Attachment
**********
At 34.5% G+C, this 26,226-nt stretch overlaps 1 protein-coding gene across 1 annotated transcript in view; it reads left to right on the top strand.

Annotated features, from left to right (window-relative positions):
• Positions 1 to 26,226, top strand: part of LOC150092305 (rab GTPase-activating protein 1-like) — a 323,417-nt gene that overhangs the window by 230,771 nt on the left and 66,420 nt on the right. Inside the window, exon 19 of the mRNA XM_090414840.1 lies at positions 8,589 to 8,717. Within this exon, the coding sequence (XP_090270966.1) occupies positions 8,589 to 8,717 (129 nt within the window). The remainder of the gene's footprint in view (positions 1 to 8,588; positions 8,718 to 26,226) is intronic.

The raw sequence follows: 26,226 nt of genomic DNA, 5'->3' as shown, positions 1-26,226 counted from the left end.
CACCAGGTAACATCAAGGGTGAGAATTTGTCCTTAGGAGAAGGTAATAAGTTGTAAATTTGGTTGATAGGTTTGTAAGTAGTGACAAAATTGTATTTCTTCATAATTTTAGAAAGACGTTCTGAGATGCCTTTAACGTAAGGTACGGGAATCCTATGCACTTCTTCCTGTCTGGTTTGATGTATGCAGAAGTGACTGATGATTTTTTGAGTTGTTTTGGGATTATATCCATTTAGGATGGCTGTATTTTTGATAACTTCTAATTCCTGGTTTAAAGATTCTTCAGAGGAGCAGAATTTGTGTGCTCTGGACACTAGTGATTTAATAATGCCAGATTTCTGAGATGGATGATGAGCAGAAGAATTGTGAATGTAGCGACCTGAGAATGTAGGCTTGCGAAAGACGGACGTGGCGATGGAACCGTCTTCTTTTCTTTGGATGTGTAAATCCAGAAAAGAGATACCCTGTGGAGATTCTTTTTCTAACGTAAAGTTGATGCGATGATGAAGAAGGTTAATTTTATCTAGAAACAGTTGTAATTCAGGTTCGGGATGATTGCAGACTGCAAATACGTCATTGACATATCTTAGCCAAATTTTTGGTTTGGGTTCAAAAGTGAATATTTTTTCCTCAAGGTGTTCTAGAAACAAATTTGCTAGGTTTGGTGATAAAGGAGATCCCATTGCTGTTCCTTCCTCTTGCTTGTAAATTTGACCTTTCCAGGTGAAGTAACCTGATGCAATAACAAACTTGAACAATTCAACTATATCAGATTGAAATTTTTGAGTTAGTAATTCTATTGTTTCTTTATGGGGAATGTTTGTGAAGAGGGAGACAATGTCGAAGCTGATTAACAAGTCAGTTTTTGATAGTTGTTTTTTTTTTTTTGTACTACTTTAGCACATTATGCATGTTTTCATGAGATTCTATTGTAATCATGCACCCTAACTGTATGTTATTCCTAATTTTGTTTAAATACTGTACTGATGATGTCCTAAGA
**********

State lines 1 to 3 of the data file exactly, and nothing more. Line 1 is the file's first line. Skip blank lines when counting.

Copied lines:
At 34.5% G+C, this 26,226-nt stretch overlaps 1 protein-coding gene across 1 annotated transcript in view; it reads left to right on the top strand.

Annotated features, from left to right (window-relative positions):
• Positions 1 to 26,226, top strand: part of LOC150092305 (rab GTPase-activating protein 1-like) — a 323,417-nt gene that overhangs the window by 230,771 nt on the left and 66,420 nt on the right. Inside the window, exon 19 of the mRNA XM_090414840.1 lies at positions 8,589 to 8,717. Within this exon, the coding sequence (XP_090270966.1) occupies positions 8,589 to 8,717 (129 nt within the window). The remainder of the gene's footprint in view (positions 1 to 8,588; positions 8,718 to 26,226) is intronic.